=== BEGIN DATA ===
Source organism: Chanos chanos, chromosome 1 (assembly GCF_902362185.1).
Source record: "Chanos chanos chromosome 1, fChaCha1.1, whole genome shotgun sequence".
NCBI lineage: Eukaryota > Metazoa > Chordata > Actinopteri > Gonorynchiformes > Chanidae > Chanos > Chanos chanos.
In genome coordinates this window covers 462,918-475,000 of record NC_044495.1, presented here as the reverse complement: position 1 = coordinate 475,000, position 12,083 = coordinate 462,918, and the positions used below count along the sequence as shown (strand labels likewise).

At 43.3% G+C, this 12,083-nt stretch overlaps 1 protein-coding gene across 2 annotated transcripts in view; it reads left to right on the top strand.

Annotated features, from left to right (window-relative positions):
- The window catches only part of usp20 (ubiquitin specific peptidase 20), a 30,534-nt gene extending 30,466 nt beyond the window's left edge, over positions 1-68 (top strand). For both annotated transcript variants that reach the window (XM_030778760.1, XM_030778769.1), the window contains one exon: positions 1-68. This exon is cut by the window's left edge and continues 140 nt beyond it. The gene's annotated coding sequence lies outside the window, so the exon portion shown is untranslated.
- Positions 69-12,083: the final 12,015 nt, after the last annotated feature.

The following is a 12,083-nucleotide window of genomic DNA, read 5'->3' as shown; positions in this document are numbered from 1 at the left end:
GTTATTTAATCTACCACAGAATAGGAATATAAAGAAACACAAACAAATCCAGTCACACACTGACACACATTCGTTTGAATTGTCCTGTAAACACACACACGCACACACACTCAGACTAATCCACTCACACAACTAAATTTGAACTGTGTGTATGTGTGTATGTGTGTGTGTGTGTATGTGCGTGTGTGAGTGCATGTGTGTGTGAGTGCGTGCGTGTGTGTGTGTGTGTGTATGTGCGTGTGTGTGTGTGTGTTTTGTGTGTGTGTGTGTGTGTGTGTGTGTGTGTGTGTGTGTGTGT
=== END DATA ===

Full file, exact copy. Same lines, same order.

Source organism: Chanos chanos, chromosome 1 (assembly GCF_902362185.1).
Source record: "Chanos chanos chromosome 1, fChaCha1.1, whole genome shotgun sequence".
NCBI lineage: Eukaryota > Metazoa > Chordata > Actinopteri > Gonorynchiformes > Chanidae > Chanos > Chanos chanos.
In genome coordinates this window covers 462,918-475,000 of record NC_044495.1, presented here as the reverse complement: position 1 = coordinate 475,000, position 12,083 = coordinate 462,918, and the positions used below count along the sequence as shown (strand labels likewise).

At 43.3% G+C, this 12,083-nt stretch overlaps 1 protein-coding gene across 2 annotated transcripts in view; it reads left to right on the top strand.

Annotated features, from left to right (window-relative positions):
- The window catches only part of usp20 (ubiquitin specific peptidase 20), a 30,534-nt gene extending 30,466 nt beyond the window's left edge, over positions 1-68 (top strand). For both annotated transcript variants that reach the window (XM_030778760.1, XM_030778769.1), the window contains one exon: positions 1-68. This exon is cut by the window's left edge and continues 140 nt beyond it. The gene's annotated coding sequence lies outside the window, so the exon portion shown is untranslated.
- Positions 69-12,083: the final 12,015 nt, after the last annotated feature.

The following is a 12,083-nucleotide window of genomic DNA, read 5'->3' as shown; positions in this document are numbered from 1 at the left end:
GTTATTTAATCTACCACAGAATAGGAATATAAAGAAACACAAACAAATCCAGTCACACACTGACACACATTCGTTTGAATTGTCCTGTAAACACACACACGCACACACACTCAGACTAATCCACTCACACAACTAAATTTGAACTGTGTGTATGTGTGTATGTGTGTGTGTGTGTATGTGCGTGTGTGAGTGCATGTGTGTGTGAGTGCGTGCGTGTGTGTGTGTGTGTGTATGTGCGTGTGTGTGTGTGTGTTTTGTGTGTGTGTGTGTGTGTGTGTGTGTGTGTGTGTGTGTGTGT